Saturday, May 19, 2007

Collectibles and stamps go crazy

Reporter Sharon Reier of the International Herald Tribune writes, "Charles Shreve is a stamp specialist whose Shreves Philatelic Galleries in Dallas will handle the June auction of a major British stamp collection by Bill Gross, chief investment officer of Pacific Investment Management Co., to benefit Médecins sans Frontières. Shreve sees the current collectors' mentality as a positive development."

Shreve (shown above) is quoted as saying, "The last time collectibles and stamps were starting to go crazy, the dynamics were completely different. Back then, inflation was rampant and people were enticed to go into anything besides cash as an investment. When that happens, prices are vulnerable because people are driven only by investment potential."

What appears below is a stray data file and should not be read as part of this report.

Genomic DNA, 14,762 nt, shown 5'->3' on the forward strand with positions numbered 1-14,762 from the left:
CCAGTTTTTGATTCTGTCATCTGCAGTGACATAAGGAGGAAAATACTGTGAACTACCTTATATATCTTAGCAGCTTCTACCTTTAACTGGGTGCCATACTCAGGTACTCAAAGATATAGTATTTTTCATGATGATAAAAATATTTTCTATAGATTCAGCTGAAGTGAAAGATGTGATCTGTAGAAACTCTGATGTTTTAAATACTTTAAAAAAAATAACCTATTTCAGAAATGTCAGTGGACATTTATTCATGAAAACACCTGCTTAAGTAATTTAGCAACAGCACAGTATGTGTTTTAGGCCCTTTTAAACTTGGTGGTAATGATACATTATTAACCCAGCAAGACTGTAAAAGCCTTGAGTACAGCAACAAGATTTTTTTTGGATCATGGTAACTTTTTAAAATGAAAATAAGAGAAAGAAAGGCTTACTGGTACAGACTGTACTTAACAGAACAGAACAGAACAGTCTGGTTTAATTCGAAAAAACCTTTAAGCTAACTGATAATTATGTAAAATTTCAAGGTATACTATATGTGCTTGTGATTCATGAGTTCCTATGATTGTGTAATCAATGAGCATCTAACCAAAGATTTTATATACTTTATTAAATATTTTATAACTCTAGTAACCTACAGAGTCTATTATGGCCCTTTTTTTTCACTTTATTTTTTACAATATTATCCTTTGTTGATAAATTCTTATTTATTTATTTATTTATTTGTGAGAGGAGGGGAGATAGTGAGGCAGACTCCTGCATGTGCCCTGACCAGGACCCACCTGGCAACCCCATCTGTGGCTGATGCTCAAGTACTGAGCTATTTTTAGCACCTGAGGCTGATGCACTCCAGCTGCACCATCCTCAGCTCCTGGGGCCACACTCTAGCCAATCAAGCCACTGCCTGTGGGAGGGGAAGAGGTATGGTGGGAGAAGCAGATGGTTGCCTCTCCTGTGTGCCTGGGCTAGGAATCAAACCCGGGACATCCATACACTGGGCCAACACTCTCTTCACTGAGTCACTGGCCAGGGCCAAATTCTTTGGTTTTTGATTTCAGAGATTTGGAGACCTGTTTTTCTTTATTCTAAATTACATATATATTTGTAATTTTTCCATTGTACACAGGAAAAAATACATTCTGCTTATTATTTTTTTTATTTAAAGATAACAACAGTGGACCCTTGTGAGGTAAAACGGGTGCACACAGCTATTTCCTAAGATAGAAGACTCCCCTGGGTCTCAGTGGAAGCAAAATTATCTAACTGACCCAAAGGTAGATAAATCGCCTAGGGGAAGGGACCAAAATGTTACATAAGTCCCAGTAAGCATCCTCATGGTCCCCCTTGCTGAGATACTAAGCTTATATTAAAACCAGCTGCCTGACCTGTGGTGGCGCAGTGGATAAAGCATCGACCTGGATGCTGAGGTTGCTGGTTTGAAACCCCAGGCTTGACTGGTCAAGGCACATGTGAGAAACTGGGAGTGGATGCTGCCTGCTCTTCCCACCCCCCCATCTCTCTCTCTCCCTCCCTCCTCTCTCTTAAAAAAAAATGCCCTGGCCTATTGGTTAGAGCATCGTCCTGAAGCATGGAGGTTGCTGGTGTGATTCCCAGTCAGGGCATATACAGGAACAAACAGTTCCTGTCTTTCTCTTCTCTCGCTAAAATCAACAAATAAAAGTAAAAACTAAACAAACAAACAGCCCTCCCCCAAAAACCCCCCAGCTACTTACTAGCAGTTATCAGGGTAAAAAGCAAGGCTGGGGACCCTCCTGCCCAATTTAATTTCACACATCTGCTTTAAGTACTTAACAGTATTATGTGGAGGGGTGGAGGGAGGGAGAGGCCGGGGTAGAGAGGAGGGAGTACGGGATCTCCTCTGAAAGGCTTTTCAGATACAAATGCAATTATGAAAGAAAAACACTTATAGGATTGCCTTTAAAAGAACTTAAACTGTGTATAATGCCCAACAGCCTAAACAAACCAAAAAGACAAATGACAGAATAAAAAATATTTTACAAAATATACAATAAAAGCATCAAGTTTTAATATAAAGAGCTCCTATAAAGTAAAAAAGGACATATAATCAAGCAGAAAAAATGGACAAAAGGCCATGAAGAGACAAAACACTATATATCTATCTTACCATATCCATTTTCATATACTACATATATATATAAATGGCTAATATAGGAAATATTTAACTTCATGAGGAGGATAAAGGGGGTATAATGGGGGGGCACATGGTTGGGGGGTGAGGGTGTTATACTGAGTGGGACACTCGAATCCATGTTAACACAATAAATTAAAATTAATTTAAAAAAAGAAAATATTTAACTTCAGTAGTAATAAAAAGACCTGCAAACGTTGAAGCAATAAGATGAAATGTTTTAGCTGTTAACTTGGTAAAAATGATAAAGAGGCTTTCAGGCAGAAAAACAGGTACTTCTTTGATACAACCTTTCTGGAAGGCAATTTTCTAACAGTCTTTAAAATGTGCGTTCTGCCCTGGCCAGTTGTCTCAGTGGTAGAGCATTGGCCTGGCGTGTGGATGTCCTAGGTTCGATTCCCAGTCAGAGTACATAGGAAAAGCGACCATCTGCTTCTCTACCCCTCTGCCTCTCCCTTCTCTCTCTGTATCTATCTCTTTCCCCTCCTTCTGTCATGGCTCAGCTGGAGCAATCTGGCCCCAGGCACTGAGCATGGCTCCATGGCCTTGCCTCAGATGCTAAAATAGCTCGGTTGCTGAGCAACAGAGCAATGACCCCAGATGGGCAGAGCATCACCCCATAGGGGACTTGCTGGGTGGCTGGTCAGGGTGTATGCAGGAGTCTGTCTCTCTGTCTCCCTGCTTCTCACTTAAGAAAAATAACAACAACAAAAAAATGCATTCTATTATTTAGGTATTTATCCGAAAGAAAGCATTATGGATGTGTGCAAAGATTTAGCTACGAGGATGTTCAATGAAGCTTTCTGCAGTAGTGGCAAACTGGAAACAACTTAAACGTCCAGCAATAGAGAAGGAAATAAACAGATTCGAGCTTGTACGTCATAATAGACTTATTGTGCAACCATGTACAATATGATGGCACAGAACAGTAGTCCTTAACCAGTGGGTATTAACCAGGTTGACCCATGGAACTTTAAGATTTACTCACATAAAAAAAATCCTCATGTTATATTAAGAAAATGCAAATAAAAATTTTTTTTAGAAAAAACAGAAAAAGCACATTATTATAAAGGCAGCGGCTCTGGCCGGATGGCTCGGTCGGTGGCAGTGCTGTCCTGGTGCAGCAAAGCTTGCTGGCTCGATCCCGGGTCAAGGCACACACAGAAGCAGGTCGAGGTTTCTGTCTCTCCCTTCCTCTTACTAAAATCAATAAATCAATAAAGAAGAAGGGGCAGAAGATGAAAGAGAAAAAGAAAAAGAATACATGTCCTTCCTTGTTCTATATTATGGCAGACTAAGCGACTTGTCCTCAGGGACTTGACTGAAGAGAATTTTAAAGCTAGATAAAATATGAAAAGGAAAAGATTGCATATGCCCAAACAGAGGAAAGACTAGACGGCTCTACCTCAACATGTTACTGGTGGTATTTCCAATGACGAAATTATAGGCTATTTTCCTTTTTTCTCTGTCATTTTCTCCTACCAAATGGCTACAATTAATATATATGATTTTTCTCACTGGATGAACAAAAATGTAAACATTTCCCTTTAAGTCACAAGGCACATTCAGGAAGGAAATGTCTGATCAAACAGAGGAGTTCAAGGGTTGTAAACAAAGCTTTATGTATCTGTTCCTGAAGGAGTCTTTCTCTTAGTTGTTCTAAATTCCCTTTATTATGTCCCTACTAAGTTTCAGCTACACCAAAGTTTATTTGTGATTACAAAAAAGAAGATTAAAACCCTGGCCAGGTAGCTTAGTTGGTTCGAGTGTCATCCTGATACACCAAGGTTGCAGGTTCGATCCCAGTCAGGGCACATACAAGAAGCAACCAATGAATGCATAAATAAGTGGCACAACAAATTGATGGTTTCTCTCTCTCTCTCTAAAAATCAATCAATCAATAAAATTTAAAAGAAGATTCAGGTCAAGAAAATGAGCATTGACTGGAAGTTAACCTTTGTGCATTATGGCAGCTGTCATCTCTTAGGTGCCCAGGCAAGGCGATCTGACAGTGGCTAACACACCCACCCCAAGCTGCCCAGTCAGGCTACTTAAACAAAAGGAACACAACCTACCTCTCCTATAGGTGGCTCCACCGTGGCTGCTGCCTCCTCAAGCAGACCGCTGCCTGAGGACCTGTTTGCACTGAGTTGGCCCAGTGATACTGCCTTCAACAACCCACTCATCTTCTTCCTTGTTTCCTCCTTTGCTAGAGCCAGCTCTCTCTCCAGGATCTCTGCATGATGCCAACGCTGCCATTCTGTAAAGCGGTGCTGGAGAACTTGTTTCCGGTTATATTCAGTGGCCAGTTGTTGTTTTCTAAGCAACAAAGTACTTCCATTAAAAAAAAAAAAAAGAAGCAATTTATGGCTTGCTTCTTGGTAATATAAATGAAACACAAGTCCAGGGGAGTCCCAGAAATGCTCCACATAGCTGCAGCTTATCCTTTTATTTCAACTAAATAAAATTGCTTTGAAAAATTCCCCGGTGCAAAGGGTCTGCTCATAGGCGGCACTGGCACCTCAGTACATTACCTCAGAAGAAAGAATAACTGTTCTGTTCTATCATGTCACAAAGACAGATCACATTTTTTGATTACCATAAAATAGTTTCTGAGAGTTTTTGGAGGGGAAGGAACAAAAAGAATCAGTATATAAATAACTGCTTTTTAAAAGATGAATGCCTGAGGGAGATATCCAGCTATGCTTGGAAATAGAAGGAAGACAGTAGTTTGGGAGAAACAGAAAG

According to the article,"... prices for stamps and coins slumped through the mid-1980s after the U.S. Congress prohibited holding stamps and rare coins as investments in tax-free retirement accounts."

"We saw the first decline in a generation," Shreve said.

He went to say " the market is totally driven by collectors with an insatiable desire to own the best. I am amazed at how much money they are willing to pay for the best. It has been that way for the last half dozen years."

The newspaper reports, "The 200-stamp Gross collection features the largest privately held block of uncanceled penny black stamps, the first adhesive-backed stamps ever issued, conservatively estimated to be worth $400,000 to $500,000. The entire collection may raise more than $4 million."

To read the entire article, click here.
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posted by Don Schilling at 12:01 AM